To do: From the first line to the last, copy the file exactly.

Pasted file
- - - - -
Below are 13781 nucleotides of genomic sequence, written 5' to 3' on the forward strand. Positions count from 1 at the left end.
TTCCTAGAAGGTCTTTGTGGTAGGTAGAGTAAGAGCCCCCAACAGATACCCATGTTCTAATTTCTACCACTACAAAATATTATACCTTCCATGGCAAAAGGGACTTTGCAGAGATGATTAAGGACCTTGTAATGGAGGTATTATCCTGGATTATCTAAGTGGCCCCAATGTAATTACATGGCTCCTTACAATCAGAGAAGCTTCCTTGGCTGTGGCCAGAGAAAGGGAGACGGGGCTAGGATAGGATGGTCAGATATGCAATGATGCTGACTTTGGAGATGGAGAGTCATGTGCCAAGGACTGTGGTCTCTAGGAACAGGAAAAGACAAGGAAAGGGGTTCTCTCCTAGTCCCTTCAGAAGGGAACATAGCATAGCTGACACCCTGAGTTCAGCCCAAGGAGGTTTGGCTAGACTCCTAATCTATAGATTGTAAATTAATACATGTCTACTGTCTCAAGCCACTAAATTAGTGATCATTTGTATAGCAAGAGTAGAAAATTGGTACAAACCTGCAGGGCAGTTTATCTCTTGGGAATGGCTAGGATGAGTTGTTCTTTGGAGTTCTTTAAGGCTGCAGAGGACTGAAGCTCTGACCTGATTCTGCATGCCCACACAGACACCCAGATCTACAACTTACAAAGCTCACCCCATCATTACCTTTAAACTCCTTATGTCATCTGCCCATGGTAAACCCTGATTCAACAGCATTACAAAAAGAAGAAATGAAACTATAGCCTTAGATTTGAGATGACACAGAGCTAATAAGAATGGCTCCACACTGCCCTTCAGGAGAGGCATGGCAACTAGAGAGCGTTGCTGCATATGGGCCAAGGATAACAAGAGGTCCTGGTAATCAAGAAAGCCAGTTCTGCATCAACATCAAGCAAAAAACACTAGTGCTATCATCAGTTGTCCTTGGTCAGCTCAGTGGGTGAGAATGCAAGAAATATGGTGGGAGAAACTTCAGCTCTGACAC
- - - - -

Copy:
Below are 13781 nucleotides of genomic sequence, written 5' to 3' on the forward strand. Positions count from 1 at the left end.
TTCCTAGAAGGTCTTTGTGGTAGGTAGAGTAAGAGCCCCCAACAGATACCCATGTTCTAATTTCTACCACTACAAAATATTATACCTTCCATGGCAAAAGGGACTTTGCAGAGATGATTAAGGACCTTGTAATGGAGGTATTATCCTGGATTATCTAAGTGGCCCCAATGTAATTACATGGCTCCTTACAATCAGAGAAGCTTCCTTGGCTGTGGCCAGAGAAAGGGAGACGGGGCTAGGATAGGATGGTCAGATATGCAATGATGCTGACTTTGGAGATGGAGAGTCATGTGCCAAGGACTGTGGTCTCTAGGAACAGGAAAAGACAAGGAAAGGGGTTCTCTCCTAGTCCCTTCAGAAGGGAACATAGCATAGCTGACACCCTGAGTTCAGCCCAAGGAGGTTTGGCTAGACTCCTAATCTATAGATTGTAAATTAATACATGTCTACTGTCTCAAGCCACTAAATTAGTGATCATTTGTATAGCAAGAGTAGAAAATTGGTACAAACCTGCAGGGCAGTTTATCTCTTGGGAATGGCTAGGATGAGTTGTTCTTTGGAGTTCTTTAAGGCTGCAGAGGACTGAAGCTCTGACCTGATTCTGCATGCCCACACAGACACCCAGATCTACAACTTACAAAGCTCACCCCATCATTACCTTTAAACTCCTTATGTCATCTGCCCATGGTAAACCCTGATTCAACAGCATTACAAAAAGAAGAAATGAAACTATAGCCTTAGATTTGAGATGACACAGAGCTAATAAGAATGGCTCCACACTGCCCTTCAGGAGAGGCATGGCAACTAGAGAGCGTTGCTGCATATGGGCCAAGGATAACAAGAGGTCCTGGTAATCAAGAAAGCCAGTTCTGCATCAACATCAAGCAAAAAACACTAGTGCTATCATCAGTTGTCCTTGGTCAGCTCAGTGGGTGAGAATGCAAGAAATATGGTGGGAGAAACTTCAGCTCTGACAC